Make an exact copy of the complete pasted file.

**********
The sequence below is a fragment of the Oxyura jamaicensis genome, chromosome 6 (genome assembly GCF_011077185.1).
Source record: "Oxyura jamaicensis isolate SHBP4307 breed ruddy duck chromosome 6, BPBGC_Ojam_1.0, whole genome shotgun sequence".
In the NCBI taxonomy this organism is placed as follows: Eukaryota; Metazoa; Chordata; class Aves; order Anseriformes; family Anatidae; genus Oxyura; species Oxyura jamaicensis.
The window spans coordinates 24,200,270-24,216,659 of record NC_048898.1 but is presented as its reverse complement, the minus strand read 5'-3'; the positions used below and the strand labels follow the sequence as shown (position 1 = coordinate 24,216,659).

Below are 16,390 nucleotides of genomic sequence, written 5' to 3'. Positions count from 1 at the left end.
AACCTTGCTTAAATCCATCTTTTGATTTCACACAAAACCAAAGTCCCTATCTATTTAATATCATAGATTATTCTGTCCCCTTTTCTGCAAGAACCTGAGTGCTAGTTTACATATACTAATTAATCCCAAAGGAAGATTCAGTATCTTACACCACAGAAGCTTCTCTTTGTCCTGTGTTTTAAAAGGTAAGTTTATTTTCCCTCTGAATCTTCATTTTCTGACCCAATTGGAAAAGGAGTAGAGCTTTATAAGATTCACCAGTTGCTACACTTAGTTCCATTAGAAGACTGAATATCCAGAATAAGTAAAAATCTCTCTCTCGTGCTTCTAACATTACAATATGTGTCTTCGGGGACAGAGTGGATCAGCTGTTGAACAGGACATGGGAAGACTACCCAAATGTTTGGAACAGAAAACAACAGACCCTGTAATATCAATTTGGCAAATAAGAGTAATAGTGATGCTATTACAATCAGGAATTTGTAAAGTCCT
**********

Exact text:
The sequence below is a fragment of the Oxyura jamaicensis genome, chromosome 6 (genome assembly GCF_011077185.1).
Source record: "Oxyura jamaicensis isolate SHBP4307 breed ruddy duck chromosome 6, BPBGC_Ojam_1.0, whole genome shotgun sequence".
In the NCBI taxonomy this organism is placed as follows: Eukaryota; Metazoa; Chordata; class Aves; order Anseriformes; family Anatidae; genus Oxyura; species Oxyura jamaicensis.
The window spans coordinates 24,200,270-24,216,659 of record NC_048898.1 but is presented as its reverse complement, the minus strand read 5'-3'; the positions used below and the strand labels follow the sequence as shown (position 1 = coordinate 24,216,659).

Below are 16,390 nucleotides of genomic sequence, written 5' to 3'. Positions count from 1 at the left end.
AACCTTGCTTAAATCCATCTTTTGATTTCACACAAAACCAAAGTCCCTATCTATTTAATATCATAGATTATTCTGTCCCCTTTTCTGCAAGAACCTGAGTGCTAGTTTACATATACTAATTAATCCCAAAGGAAGATTCAGTATCTTACACCACAGAAGCTTCTCTTTGTCCTGTGTTTTAAAAGGTAAGTTTATTTTCCCTCTGAATCTTCATTTTCTGACCCAATTGGAAAAGGAGTAGAGCTTTATAAGATTCACCAGTTGCTACACTTAGTTCCATTAGAAGACTGAATATCCAGAATAAGTAAAAATCTCTCTCTCGTGCTTCTAACATTACAATATGTGTCTTCGGGGACAGAGTGGATCAGCTGTTGAACAGGACATGGGAAGACTACCCAAATGTTTGGAACAGAAAACAACAGACCCTGTAATATCAATTTGGCAAATAAGAGTAATAGTGATGCTATTACAATCAGGAATTTGTAAAGTCCT